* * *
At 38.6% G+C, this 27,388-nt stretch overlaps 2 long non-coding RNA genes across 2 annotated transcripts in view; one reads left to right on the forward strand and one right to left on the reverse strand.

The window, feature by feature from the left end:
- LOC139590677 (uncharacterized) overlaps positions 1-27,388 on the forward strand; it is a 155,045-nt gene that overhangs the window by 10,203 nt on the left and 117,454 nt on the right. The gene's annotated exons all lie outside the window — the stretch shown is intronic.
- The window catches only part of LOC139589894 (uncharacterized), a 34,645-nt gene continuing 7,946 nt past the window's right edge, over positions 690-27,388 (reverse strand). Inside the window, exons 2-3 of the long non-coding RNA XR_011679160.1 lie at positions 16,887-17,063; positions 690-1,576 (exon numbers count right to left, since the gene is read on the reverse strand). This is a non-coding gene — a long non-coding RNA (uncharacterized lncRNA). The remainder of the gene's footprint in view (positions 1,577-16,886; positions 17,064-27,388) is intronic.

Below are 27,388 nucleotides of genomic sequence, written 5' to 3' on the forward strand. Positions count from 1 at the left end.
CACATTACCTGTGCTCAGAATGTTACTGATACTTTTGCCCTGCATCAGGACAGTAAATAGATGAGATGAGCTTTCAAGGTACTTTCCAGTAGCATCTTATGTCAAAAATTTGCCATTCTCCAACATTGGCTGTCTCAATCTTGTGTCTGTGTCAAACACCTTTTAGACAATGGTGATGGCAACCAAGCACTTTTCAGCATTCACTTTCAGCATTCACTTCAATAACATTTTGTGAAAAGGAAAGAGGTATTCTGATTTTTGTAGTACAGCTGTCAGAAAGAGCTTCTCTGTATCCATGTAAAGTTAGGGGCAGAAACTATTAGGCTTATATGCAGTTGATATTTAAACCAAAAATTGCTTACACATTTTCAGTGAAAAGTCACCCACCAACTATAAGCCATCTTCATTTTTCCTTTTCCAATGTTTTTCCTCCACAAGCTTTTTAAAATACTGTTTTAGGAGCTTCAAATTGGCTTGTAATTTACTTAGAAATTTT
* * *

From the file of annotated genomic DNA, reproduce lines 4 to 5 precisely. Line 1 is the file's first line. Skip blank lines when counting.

- The window catches only part of LOC139589894 (uncharacterized), a 34,645-nt gene continuing 7,946 nt past the window's right edge, over positions 690-27,388 (reverse strand). Inside the window, exons 2-3 of the long non-coding RNA XR_011679160.1 lie at positions 16,887-17,063; positions 690-1,576 (exon numbers count right to left, since the gene is read on the reverse strand). This is a non-coding gene — a long non-coding RNA (uncharacterized lncRNA). The remainder of the gene's footprint in view (positions 1,577-16,886; positions 17,064-27,388) is intronic.

Below are 27,388 nucleotides of genomic sequence, written 5' to 3' on the forward strand. Positions count from 1 at the left end.